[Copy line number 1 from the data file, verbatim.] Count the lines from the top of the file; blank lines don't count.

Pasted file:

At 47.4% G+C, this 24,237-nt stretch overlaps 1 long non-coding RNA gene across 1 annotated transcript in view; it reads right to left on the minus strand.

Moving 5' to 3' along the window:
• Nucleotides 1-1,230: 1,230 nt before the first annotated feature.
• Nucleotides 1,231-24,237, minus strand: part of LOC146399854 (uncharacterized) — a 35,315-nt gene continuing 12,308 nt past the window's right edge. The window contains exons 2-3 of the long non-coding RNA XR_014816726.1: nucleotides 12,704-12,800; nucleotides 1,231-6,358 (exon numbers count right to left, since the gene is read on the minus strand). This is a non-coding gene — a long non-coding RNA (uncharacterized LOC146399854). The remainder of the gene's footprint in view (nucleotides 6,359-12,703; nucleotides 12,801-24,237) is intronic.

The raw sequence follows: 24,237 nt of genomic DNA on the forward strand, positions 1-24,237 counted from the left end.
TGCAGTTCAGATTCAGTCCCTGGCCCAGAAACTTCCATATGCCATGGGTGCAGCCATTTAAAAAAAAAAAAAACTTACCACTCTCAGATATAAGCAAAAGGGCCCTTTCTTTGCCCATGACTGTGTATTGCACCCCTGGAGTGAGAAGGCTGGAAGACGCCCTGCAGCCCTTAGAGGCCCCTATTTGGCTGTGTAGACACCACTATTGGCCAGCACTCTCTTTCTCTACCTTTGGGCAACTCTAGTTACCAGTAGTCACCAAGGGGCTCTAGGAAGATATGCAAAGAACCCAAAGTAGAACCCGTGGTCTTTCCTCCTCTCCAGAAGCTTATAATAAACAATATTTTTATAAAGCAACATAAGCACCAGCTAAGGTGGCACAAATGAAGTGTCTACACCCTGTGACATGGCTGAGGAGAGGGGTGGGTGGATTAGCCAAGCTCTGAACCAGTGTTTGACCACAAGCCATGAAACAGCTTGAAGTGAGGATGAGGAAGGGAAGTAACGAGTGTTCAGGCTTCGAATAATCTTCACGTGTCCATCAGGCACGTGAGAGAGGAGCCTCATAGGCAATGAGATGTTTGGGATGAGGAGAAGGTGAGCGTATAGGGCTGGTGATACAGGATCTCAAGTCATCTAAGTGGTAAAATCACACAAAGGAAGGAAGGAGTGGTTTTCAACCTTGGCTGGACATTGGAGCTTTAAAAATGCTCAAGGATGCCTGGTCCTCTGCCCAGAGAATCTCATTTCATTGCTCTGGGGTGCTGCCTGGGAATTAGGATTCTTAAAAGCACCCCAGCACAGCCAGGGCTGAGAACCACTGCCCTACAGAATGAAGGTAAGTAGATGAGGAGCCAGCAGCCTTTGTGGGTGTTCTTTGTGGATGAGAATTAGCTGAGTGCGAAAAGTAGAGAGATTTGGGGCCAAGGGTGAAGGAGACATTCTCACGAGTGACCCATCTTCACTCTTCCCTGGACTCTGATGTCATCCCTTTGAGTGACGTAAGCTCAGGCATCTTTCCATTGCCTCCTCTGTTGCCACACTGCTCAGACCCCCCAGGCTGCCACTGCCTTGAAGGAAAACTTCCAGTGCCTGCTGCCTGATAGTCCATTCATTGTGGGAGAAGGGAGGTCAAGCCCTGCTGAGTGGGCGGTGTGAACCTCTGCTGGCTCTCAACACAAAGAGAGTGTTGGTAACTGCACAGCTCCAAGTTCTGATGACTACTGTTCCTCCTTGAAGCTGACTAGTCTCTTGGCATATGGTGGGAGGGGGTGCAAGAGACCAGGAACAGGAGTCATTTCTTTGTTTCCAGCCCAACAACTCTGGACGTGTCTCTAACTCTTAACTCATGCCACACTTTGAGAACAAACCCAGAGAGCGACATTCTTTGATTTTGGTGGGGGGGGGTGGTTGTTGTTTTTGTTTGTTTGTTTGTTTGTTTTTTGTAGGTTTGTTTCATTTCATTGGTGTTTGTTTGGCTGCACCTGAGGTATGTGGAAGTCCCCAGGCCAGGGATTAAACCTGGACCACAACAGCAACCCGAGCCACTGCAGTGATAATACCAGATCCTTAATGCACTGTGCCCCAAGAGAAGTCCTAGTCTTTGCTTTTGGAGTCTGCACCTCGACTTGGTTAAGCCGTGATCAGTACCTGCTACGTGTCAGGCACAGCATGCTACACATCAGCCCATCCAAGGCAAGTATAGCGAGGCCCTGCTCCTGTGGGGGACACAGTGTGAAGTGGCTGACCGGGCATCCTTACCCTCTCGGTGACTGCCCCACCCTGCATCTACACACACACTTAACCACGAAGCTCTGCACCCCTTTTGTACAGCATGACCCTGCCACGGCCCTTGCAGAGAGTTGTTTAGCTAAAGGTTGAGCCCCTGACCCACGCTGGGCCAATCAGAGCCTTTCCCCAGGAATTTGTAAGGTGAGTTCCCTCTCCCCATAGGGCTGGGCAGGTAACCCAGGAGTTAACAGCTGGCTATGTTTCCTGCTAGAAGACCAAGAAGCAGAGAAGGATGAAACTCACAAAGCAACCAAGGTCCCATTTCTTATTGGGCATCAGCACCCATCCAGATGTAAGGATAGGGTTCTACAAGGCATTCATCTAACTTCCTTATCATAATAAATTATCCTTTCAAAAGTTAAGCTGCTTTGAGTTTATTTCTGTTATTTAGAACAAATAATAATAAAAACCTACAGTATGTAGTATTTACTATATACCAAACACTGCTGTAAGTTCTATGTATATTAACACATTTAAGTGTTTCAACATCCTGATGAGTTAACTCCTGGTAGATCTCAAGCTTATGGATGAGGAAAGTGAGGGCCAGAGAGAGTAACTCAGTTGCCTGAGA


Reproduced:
At 47.4% G+C, this 24,237-nt stretch overlaps 1 long non-coding RNA gene across 1 annotated transcript in view; it reads right to left on the minus strand.